Obviously, that didn’t work out
Street Fighter 5’s more than doubled its launch roster of 16 characters over the past four years, but there was apparently once a chance that number could have been much, much larger.
Takayuki Nakayama, SF5’s director, recently took part in an interview with Spin alongside producer Shuhei Matsumoto where he revealed they thought about beating Super Smash Bros. Ultimate to the punch with the ‘Everyone is Here’ approach to include all characters from the series’ long history.
“I wanted to bring back all the legacy characters and stages, but it was concluded that it would be too costly and time-consuming,” said Nakayama during the interview. “The main motivator was to recreate past content that left a strong impression with our fans.”
If we take the director’s statement at face value, that would have been upwards of 70 characters in the roster if you remove SF5’s original newcomers — with the likes of Menat and Rashid — and include CPU only fighters from the original game like Mike and Retsu.
The previous record for selectable characters in the franchise was in Ultra Street Fighter 4 which finished with 44 members though SF5 will eclipse that by the end of Season 5.
“I wanted to bring back all the legacy characters and stages, but it was concluded that it would be too costly and time-consuming” – Takayuki Nakayama, Street Fighter 5 director
A fighting game of that scale would have been a titanic undertaking for the development team, even if they had gone the Smash Ultimate or Mortal Kombat: Armageddon route and based Street Fighter 5 heavily on SF4’s engine, animations and systems, so it’s easy to see why that idea would be dropped early on — especially given the developmental issues Street Fighter 5 ended up facing.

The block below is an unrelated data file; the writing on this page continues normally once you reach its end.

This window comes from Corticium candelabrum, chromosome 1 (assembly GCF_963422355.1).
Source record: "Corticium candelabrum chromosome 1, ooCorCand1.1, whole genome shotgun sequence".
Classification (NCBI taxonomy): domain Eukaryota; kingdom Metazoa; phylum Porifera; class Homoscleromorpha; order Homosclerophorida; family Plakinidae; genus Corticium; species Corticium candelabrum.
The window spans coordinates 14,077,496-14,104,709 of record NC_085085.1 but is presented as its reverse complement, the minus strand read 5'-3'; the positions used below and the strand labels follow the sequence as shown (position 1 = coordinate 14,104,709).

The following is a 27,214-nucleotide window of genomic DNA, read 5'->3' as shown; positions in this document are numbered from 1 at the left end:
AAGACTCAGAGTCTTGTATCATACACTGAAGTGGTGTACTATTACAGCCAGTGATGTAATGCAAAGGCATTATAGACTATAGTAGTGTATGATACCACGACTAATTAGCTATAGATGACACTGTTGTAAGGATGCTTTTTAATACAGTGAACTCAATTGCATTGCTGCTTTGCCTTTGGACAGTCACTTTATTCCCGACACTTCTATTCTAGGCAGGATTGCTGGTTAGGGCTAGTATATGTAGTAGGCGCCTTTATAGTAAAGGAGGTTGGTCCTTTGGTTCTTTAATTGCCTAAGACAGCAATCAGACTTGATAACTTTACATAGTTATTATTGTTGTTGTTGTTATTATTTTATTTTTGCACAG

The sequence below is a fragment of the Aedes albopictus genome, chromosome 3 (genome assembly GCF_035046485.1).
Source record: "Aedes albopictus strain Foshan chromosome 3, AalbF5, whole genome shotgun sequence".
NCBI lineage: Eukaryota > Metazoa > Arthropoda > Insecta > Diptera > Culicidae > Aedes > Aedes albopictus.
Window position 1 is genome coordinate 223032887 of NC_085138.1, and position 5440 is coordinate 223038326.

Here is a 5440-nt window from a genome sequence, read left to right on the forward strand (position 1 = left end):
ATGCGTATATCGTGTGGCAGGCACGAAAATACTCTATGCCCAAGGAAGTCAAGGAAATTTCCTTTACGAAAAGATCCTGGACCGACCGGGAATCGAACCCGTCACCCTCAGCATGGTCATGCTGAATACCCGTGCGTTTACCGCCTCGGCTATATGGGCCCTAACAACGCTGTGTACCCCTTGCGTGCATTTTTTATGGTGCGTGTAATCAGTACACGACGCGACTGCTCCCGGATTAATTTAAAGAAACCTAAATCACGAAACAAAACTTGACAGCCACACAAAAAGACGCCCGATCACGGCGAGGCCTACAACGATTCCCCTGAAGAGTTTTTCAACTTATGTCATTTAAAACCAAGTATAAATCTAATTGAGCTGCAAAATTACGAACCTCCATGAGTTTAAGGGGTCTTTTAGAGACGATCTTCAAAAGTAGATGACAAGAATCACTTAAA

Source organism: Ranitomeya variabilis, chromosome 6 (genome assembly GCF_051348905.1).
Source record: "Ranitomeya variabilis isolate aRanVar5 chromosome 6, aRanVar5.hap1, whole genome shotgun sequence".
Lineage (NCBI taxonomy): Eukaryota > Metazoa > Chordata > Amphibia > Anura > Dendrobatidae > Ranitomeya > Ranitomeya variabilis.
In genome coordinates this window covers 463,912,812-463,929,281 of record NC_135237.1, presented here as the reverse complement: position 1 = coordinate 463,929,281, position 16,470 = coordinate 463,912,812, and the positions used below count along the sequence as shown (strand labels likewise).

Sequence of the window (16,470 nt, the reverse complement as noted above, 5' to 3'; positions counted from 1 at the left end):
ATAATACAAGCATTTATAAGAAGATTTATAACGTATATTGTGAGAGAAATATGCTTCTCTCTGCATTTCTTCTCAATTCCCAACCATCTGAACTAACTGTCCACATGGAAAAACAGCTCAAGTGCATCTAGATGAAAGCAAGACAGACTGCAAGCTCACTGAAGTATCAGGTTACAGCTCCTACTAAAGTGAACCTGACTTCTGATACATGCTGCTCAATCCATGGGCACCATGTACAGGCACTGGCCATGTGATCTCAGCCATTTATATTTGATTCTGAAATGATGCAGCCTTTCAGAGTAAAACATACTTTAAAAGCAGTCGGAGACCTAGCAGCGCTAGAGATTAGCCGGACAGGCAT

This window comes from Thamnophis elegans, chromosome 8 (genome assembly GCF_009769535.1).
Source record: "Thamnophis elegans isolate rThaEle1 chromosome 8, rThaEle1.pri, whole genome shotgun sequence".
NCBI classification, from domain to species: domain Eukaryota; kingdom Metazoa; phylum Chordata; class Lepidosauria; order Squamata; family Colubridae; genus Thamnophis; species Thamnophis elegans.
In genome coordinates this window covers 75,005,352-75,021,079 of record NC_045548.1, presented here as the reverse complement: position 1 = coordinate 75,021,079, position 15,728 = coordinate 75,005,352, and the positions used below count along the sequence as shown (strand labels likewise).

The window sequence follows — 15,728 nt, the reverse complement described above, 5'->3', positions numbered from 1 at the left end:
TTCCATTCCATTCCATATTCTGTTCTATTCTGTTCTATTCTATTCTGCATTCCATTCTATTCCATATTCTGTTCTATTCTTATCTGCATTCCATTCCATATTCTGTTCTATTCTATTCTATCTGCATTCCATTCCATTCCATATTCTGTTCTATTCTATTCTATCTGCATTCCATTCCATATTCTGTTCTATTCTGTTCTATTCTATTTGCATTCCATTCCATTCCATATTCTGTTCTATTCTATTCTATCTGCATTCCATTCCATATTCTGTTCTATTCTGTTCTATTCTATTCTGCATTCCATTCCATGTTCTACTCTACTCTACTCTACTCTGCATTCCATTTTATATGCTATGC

That would have included nearly 30 characters who hadn’t ever had a 3D model either up to that point which the team would have needed to translate designs from 2D though we’ve gotten to see many of them make that transition in SF5 now with inclusions like Urien, R. Mika, Birdie and Karin among others from the Alpha and Third Strike days.
“Ultimately, we feel it’s important to be mindful when selecting from the legacy content and to be respectful when producing the new content,” Matsumoto followed up.
Could you imagine if we literally got all of these characters to be playable in Street Fighter 5
Though Nakayama didn’t move forward with that idea for SF5, the push to tug on the nostalgia strings of fans carried through to the final product and beyond by bringing back many of those aforementioned SF3 and Alpha characters who hadn’t been in a game in almost 20 years.
The game also literally has Nostalgia costumes of course too which brings many of the cast back to their original designs re-imagined in the HD era along with other iconic iterations like Ryu and Ken’s Alpha looks.
“In terms of the costumes, we did our best to recreate as much of the past content as possible because we wanted our players to reconnect with the characters they have emotional attachments toward,” said Nakayama.
Street Fighter 4 itself too already felt like a love letter to the Street Fighter 2 days by bringing back every single original world warrior, so SF5 has seemingly tried to follow up on that with its successors, even going into the final season of DLC.
The final Season 5 contains two more additions from the Alpha series in Rose and Dan plus another SF3 rep in Oro to bring almost every one of their fighters between the last two entries — sorry Sodom, Sean, Necro and Twelve.
It will be very interesting to see the direction Capcom and the developers take with Street Fighter 6 following their previous two entries leaning heavily into the series’ 30+ year history.
We probably shouldn’t expect no 70-character launch line-up for the next generation of fighting in the streets, however.